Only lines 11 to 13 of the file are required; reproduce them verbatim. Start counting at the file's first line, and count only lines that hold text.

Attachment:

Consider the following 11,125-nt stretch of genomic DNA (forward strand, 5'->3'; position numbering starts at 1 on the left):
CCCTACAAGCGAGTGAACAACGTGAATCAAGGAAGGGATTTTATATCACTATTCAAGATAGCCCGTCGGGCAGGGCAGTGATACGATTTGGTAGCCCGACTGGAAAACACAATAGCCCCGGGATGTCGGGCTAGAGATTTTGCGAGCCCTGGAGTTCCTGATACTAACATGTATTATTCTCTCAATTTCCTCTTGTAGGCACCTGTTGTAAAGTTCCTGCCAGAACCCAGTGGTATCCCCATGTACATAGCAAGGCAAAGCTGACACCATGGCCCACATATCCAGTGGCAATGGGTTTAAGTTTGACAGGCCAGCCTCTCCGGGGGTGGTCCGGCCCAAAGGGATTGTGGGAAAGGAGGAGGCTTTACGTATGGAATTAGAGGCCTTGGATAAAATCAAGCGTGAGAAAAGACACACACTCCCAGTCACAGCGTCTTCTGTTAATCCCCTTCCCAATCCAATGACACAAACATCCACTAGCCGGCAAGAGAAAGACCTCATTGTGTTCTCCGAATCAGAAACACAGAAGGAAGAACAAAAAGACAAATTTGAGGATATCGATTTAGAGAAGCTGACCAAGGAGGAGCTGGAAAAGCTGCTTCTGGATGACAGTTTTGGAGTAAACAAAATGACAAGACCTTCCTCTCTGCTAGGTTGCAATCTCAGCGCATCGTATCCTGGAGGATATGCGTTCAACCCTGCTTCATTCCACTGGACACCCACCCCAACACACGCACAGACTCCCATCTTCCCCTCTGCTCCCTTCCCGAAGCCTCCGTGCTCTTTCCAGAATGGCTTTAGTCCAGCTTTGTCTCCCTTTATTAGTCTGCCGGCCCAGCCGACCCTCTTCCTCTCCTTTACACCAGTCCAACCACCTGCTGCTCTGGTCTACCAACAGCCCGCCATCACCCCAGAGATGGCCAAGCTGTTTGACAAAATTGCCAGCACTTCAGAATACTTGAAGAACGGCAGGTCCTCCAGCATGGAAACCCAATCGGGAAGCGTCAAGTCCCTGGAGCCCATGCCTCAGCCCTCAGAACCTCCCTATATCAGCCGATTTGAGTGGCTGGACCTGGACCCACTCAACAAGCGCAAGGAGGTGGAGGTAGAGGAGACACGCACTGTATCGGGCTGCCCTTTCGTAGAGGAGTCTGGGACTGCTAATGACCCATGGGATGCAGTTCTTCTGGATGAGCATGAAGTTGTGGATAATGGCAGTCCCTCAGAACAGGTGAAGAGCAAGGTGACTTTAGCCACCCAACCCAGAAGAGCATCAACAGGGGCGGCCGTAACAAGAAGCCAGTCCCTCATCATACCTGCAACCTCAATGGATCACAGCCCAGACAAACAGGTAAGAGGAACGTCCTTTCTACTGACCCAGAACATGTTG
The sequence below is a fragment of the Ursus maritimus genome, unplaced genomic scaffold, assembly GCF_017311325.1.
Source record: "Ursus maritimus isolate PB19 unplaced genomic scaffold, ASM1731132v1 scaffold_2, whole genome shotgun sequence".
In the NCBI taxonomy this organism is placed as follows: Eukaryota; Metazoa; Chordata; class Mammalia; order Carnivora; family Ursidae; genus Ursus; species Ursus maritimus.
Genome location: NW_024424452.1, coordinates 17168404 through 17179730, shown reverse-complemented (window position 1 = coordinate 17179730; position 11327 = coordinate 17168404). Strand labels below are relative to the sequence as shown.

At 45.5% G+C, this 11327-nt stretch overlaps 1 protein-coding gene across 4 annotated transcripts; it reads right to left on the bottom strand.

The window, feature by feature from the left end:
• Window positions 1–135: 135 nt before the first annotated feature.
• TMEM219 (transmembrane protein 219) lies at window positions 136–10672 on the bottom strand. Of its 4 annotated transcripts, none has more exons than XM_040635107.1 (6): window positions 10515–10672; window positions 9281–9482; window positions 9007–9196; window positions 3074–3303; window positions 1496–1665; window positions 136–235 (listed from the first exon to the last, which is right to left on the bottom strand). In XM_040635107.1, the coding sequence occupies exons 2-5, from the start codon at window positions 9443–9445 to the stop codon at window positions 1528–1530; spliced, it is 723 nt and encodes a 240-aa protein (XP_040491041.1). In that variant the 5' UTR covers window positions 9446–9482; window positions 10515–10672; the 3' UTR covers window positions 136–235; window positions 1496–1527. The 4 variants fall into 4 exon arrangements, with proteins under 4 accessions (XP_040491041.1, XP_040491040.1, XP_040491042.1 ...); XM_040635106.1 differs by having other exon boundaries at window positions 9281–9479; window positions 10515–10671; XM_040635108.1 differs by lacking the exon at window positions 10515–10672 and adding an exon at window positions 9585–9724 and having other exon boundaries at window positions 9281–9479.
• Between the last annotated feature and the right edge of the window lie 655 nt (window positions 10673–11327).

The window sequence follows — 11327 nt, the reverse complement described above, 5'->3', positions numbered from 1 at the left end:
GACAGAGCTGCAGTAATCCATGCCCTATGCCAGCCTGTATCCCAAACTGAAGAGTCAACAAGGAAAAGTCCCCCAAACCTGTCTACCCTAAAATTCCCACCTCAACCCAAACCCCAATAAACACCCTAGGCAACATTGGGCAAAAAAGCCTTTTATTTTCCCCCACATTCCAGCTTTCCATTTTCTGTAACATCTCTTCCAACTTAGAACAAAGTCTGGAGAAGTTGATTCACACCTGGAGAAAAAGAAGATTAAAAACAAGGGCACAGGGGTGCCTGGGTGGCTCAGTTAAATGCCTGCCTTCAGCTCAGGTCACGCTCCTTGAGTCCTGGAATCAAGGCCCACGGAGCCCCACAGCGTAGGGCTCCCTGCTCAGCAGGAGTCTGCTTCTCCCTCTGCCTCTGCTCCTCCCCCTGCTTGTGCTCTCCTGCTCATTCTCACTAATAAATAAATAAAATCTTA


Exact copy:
• Between the last annotated feature and the right edge of the window lie 655 nt (window positions 10673–11327).

The window sequence follows — 11327 nt, the reverse complement described above, 5'->3', positions numbered from 1 at the left end:
GACAGAGCTGCAGTAATCCATGCCCTATGCCAGCCTGTATCCCAAACTGAAGAGTCAACAAGGAAAAGTCCCCCAAACCTGTCTACCCTAAAATTCCCACCTCAACCCAAACCCCAATAAACACCCTAGGCAACATTGGGCAAAAAAGCCTTTTATTTTCCCCCACATTCCAGCTTTCCATTTTCTGTAACATCTCTTCCAACTTAGAACAAAGTCTGGAGAAGTTGATTCACACCTGGAGAAAAAGAAGATTAAAAACAAGGGCACAGGGGTGCCTGGGTGGCTCAGTTAAATGCCTGCCTTCAGCTCAGGTCACGCTCCTTGAGTCCTGGAATCAAGGCCCACGGAGCCCCACAGCGTAGGGCTCCCTGCTCAGCAGGAGTCTGCTTCTCCCTCTGCCTCTGCTCCTCCCCCTGCTTGTGCTCTCCTGCTCATTCTCACTAATAAATAAATAAAATCTTA